Some of the most active housing markets in the country have the biggest disparity between median incomes and the required salary to afford a home there, according to Builder magazine.
In nearly half of the 27 cities reviewed by Builder, median incomes were lower than those required to purchase a median-priced home there. In San Francisco, Los Angeles, New York and Seattle, among others, the difference was greater than 10%.
- Meanwhile, in cities like Cleveland, Pittsburgh, Baltimore and Washington, DC, area median incomes were higher than the salary required to purchase a median-priced home there.
Builder’s study goes some way to dispel concerns mounting over the affordability of homes in urban centers as income growth fails to keep pace with elevated home prices. Still, the study highlights a growing gap in populous, job-growth centers like San Francisco and New York where a shortage of affordable inventory is making it difficult for many renters and buyers alike to gain a foothold in the market.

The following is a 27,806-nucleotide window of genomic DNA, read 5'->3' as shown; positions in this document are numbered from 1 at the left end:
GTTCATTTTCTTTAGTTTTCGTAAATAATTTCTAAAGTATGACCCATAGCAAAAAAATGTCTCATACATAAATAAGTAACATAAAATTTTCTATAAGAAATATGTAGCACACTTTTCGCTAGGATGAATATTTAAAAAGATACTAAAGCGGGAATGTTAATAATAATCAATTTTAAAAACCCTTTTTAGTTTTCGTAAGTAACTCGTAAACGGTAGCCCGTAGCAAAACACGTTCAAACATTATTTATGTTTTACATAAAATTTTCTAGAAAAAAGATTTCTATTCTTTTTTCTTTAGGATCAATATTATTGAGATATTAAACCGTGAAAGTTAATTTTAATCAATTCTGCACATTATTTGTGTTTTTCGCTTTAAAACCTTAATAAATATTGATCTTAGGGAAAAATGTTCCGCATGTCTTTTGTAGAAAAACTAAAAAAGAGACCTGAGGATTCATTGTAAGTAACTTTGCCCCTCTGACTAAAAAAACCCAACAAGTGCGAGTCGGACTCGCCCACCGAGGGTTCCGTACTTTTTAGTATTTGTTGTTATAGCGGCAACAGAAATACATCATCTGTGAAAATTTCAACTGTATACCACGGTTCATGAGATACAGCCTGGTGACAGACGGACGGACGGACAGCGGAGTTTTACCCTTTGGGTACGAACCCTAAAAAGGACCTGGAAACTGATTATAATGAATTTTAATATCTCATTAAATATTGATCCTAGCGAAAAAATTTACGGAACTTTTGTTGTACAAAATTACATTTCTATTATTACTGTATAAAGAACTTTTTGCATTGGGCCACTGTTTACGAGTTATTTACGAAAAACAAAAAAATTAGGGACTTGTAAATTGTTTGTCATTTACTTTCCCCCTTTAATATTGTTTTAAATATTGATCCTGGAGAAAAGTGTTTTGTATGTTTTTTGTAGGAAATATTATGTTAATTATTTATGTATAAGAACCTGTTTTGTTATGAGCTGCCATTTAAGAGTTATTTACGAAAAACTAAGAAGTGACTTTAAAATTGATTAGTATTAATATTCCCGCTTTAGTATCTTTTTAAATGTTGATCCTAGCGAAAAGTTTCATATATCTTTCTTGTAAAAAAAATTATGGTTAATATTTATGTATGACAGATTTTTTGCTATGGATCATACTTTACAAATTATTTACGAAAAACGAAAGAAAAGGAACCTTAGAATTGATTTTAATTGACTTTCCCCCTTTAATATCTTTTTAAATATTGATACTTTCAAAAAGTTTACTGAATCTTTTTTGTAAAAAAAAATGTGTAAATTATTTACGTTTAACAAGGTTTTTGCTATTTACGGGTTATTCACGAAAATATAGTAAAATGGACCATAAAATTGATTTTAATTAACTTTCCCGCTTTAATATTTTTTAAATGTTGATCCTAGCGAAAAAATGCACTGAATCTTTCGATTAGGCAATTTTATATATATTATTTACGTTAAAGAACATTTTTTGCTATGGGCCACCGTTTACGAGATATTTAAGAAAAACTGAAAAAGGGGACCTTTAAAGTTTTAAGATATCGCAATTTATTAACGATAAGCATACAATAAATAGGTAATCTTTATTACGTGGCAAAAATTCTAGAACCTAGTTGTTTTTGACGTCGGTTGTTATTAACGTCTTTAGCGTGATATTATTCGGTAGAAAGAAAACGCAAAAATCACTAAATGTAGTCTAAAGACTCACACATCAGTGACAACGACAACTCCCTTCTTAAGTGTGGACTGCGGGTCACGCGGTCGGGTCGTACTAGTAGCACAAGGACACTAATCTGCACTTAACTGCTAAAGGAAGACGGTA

The increase in home prices, largely driven by supply shortages, is showing no sign of abating in the near-term, with CoreLogic forecasting earlier this month home prices to rise 5.2% from September 2016 to September 2017.
The affordability crisis engulfing many metros is forcing officials to introduce proposals aimed at bridging the supply gap. Voters in Portland, OR, recently approved a $258.4 million bond that will fund construction of at least 1,300 affordable housing units as the city faces a shortage of more than 23,000 affordable housing units. Meanwhile, San Francisco is rolling out requirements for builders of the city's residential developments to include 25% affordable units, up from 12% previously.
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